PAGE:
Coming back clothed, the woman refuses setting another date with the roommate because she'll be busy protesting. She explains the university's plan to construct a gymnasium in an African-American neighborhood, thus causing conflict with the local African American population. She tells him that she and others plan to take over one of the university's buildings.

Simon later experiences love at first sight with a female student and uses his photographer position in the college's journal to photograph her. Following her into the university building the students are taking over, he joins the takeover just by being there. She approaches him while he boringly fools around in the toilets. She says her name is Linda and asks him to rob a food store with her so the striking students can eat.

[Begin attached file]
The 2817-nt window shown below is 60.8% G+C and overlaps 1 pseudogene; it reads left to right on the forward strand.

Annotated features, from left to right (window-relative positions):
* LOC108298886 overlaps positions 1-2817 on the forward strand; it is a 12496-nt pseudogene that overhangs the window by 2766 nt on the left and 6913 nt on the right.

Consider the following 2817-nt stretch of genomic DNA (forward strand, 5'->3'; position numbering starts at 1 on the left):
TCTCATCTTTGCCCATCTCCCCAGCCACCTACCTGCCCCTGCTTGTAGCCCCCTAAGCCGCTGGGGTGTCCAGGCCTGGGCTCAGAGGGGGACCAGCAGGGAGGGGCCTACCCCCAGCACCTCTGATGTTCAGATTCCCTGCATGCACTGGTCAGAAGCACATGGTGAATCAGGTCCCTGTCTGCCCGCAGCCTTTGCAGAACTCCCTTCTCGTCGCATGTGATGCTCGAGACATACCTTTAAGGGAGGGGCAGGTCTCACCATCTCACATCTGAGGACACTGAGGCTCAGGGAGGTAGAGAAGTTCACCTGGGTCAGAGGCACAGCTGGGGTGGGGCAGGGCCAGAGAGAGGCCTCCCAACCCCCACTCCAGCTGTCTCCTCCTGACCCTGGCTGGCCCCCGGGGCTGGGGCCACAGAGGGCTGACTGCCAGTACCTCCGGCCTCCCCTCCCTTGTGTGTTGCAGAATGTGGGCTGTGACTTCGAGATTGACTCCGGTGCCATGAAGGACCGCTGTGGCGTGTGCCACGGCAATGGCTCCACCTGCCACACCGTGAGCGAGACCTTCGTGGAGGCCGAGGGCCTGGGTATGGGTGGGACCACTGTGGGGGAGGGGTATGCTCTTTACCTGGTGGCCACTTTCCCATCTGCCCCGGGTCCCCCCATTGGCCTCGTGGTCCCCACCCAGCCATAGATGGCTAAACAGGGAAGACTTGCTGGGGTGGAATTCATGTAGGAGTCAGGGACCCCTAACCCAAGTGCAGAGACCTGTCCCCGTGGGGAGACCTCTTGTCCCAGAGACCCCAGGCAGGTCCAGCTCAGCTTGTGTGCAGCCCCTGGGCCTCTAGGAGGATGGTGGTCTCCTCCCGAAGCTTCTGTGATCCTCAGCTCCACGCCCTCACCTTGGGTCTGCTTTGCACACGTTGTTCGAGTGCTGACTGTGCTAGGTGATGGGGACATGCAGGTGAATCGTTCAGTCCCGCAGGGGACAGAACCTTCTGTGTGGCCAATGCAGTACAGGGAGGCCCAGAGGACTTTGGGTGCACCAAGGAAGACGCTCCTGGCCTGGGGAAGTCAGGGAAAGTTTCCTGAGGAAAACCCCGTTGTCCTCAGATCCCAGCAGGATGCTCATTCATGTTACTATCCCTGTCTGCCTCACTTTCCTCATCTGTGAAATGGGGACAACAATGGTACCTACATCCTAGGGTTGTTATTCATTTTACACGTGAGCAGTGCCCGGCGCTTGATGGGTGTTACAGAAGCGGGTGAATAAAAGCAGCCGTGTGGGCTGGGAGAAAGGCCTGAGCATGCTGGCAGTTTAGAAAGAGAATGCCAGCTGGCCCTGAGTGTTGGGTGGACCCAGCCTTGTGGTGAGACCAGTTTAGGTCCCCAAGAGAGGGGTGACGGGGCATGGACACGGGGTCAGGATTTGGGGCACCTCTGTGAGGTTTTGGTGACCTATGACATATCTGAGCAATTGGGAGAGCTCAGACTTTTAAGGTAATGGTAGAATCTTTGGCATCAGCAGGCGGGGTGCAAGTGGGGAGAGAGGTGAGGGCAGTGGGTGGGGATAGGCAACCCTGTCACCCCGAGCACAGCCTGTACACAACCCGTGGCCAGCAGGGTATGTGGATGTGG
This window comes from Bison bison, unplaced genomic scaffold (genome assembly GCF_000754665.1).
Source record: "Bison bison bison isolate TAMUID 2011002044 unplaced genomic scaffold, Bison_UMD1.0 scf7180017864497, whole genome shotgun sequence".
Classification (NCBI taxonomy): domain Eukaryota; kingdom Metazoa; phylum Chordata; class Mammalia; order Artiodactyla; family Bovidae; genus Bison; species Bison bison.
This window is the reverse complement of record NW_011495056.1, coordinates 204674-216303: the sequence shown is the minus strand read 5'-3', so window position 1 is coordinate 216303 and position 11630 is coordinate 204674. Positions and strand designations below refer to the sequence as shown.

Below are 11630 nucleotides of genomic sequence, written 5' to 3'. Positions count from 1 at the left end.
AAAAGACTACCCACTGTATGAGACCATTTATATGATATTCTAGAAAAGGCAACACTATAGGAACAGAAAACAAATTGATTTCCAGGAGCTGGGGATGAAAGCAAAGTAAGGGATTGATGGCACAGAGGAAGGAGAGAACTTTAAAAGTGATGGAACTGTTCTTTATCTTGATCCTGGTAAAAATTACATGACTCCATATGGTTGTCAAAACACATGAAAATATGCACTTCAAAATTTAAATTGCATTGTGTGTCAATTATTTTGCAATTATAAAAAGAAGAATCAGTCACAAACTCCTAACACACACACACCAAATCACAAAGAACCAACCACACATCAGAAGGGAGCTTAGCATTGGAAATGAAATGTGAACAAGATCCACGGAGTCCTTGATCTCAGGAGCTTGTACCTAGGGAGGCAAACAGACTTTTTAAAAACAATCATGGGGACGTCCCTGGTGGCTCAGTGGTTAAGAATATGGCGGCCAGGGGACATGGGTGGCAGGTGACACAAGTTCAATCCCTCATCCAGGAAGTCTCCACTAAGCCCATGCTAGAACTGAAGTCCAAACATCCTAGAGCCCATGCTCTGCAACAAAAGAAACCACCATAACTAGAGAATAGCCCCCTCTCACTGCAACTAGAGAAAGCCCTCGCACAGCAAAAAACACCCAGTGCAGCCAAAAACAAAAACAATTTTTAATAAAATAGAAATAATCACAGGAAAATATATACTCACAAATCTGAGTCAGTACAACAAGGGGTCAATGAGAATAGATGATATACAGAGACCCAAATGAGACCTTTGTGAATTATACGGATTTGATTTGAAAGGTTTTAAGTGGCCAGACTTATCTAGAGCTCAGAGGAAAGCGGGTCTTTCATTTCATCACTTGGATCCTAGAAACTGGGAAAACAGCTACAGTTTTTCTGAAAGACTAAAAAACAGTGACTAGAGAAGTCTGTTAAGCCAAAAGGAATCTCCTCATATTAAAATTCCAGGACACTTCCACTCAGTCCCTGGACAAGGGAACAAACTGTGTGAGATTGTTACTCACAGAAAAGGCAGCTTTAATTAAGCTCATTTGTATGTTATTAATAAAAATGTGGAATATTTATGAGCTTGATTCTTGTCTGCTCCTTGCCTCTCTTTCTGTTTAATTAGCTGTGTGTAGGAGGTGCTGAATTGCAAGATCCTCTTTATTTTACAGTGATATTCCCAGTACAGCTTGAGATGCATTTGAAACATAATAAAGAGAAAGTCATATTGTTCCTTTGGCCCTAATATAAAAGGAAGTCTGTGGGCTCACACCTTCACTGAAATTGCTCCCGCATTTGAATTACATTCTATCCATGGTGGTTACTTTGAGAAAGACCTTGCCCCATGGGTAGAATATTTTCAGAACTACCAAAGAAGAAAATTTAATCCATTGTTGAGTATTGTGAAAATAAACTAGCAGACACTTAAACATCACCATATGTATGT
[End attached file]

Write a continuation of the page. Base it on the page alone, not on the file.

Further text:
In a later student protest, Simon is arrested. He then tells Linda he is not a radical like her. He does not want to "blow the college building" after doing his best to be accepted into the school in the first place. Linda later claims she can't see someone who is not likewise dedicated to the movement. Nevertheless, she announces temporarily leaving college to decide for sure.

In the showers, the rightist jock George beats up Simon, who decides to take advantage of the situation and use his injuries from George to fake police brutality. Gaining fame, his friend tells him "a white version of page 43" of Simon's National Geographic looks for him.